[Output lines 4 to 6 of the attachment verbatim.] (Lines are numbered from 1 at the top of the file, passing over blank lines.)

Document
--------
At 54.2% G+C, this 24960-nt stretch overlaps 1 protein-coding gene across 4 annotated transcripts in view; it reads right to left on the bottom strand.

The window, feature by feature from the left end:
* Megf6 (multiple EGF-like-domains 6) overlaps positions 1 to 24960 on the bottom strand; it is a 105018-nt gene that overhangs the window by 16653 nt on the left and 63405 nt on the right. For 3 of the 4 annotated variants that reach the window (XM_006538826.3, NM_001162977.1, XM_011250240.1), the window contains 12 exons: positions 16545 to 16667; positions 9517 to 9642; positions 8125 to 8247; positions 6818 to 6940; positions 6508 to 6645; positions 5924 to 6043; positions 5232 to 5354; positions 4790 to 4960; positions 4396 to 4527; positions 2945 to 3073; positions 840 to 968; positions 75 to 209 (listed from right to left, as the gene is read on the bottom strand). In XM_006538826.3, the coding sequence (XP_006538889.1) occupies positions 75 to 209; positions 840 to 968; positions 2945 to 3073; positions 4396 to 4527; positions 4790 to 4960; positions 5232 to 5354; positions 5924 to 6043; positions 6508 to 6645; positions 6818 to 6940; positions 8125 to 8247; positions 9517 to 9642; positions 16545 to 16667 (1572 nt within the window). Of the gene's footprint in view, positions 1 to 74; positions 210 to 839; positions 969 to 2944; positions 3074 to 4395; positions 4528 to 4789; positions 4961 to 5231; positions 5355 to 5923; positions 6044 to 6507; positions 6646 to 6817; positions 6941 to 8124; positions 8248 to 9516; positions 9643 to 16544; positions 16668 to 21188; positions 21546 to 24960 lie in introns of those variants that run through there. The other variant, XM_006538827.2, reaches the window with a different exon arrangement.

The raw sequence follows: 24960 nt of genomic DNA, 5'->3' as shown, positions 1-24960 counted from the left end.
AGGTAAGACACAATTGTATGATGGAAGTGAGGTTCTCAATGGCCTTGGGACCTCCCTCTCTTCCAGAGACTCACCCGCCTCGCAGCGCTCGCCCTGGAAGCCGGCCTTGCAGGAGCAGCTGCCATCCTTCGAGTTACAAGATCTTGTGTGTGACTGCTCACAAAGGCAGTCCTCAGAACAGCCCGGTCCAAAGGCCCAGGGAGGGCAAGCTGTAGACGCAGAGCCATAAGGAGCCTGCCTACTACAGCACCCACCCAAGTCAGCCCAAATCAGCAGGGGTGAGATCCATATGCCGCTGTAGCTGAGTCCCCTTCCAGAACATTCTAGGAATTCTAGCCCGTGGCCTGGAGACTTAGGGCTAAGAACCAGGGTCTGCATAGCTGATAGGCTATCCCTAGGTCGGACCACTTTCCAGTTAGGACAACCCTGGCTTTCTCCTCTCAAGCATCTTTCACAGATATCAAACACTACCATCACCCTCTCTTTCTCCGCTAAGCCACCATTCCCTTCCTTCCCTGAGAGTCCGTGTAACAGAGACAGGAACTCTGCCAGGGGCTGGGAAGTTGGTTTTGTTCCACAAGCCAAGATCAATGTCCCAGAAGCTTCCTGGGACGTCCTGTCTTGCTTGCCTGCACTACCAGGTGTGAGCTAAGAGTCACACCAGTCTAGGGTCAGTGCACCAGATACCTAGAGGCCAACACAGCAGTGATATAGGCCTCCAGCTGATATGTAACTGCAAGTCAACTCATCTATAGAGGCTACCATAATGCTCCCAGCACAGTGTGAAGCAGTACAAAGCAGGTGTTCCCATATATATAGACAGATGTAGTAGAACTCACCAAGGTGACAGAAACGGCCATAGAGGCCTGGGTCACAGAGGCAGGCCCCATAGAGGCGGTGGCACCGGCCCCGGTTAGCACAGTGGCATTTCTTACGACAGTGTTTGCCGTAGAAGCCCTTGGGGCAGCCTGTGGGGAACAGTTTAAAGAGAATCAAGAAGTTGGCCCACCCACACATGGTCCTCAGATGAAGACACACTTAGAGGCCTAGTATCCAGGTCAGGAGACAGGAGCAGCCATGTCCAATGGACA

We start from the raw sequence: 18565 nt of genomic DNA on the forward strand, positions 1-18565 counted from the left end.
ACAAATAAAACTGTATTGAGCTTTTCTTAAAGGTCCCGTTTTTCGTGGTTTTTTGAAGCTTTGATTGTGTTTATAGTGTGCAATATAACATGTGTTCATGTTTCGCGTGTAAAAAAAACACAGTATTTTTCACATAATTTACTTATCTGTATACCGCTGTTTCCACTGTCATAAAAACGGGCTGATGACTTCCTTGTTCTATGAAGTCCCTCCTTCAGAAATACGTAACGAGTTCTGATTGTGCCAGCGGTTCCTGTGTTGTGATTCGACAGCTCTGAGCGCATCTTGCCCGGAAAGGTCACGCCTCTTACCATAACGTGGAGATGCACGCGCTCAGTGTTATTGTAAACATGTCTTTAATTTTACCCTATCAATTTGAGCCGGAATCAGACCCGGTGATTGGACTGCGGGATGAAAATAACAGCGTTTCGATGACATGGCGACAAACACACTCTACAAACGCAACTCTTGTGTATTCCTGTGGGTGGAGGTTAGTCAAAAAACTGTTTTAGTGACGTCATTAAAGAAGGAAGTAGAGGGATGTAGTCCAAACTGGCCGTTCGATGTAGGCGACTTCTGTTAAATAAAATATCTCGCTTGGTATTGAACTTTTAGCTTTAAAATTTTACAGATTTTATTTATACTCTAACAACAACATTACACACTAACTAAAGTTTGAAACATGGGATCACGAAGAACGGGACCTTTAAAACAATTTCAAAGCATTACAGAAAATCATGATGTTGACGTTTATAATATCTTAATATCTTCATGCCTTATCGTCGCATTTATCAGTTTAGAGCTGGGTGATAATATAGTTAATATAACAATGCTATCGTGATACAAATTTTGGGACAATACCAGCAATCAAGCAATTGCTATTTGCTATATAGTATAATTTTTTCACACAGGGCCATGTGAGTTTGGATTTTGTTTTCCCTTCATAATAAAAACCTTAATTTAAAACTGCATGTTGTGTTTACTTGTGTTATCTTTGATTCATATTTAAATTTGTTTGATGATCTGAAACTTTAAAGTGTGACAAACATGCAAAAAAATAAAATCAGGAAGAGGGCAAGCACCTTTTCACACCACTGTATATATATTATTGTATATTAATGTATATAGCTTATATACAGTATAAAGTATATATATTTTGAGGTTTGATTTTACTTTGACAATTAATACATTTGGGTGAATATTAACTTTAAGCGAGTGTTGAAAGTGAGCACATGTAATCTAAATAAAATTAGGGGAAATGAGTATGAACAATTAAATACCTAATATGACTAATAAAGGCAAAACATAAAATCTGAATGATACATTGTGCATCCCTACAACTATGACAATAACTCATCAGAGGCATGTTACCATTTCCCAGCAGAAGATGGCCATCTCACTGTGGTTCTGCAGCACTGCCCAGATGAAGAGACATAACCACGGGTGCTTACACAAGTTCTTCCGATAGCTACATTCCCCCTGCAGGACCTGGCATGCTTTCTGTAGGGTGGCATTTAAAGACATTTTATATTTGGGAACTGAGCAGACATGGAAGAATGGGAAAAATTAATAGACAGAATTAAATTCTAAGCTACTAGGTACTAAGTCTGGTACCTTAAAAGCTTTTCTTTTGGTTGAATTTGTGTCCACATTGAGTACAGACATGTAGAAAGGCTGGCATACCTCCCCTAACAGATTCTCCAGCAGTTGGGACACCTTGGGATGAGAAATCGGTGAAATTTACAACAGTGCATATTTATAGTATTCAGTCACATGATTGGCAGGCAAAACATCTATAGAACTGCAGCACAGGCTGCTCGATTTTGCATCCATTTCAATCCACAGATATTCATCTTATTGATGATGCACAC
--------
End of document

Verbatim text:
The raw sequence follows: 24960 nt of genomic DNA, 5'->3' as shown, positions 1-24960 counted from the left end.
AGGTAAGACACAATTGTATGATGGAAGTGAGGTTCTCAATGGCCTTGGGACCTCCCTCTCTTCCAGAGACTCACCCGCCTCGCAGCGCTCGCCCTGGAAGCCGGCCTTGCAGGAGCAGCTGCCATCCTTCGAGTTACAAGATCTTGTGTGTGACTGCTCACAAAGGCAGTCCTCAGAACAGCCCGGTCCAAAGGCCCAGGGAGGGCAAGCTGTAGACGCAGAGCCATAAGGAGCCTGCCTACTACAGCACCCACCCAAGTCAGCCCAAATCAGCAGGGGTGAGATCCATATGCCGCTGTAGCTGAGTCCCCTTCCAGAACATTCTAGGAATTCTAGCCCGTGGCCTGGAGACTTAGGGCTAAGAACCAGGGTCTGCATAGCTGATAGGCTATCCCTAGGTCGGACCACTTTCCAGTTAGGACAACCCTGGCTTTCTCCTCTCAAGCATCTTTCACAGATATCAAACACTACCATCACCCTCTCTTTCTCCGCTAAGCCACCATTCCCTTCCTTCCCTGAGAGTCCGTGTAACAGAGACAGGAACTCTGCCAGGGGCTGGGAAGTTGGTTTTGTTCCACAAGCCAAGATCAATGTCCCAGAAGCTTCCTGGGACGTCCTGTCTTGCTTGCCTGCACTACCAGGTGTGAGCTAAGAGTCACACCAGTCTAGGGTCAGTGCACCAGATACCTAGAGGCCAACACAGCAGTGATATAGGCCTCCAGCTGATATGTAACTGCAAGTCAACTCATCTATAGAGGCTACCATAATGCTCCCAGCACAGTGTGAAGCAGTACAAAGCAGGTGTTCCCATATATATAGACAGATGTAGTAGAACTCACCAAGGTGACAGAAACGGCCATAGAGGCCTGGGTCACAGAGGCAGGCCCCATAGAGGCGGTGGCACCGGCCCCGGTTAGCACAGTGGCATTTCTTACGACAGTGTTTGCCGTAGAAGCCCTTGGGGCAGCCTGTGGGGAACAGTTTAAAGAGAATCAAGAAGTTGGCCCACCCACACATGGTCCTCAGATGAAGACACACTTAGAGGCCTAGTATCCAGGTCAGGAGACAGGAGCAGCCATGTCCAATGGACA

We start from the raw sequence: 18565 nt of genomic DNA on the forward strand, positions 1-18565 counted from the left end.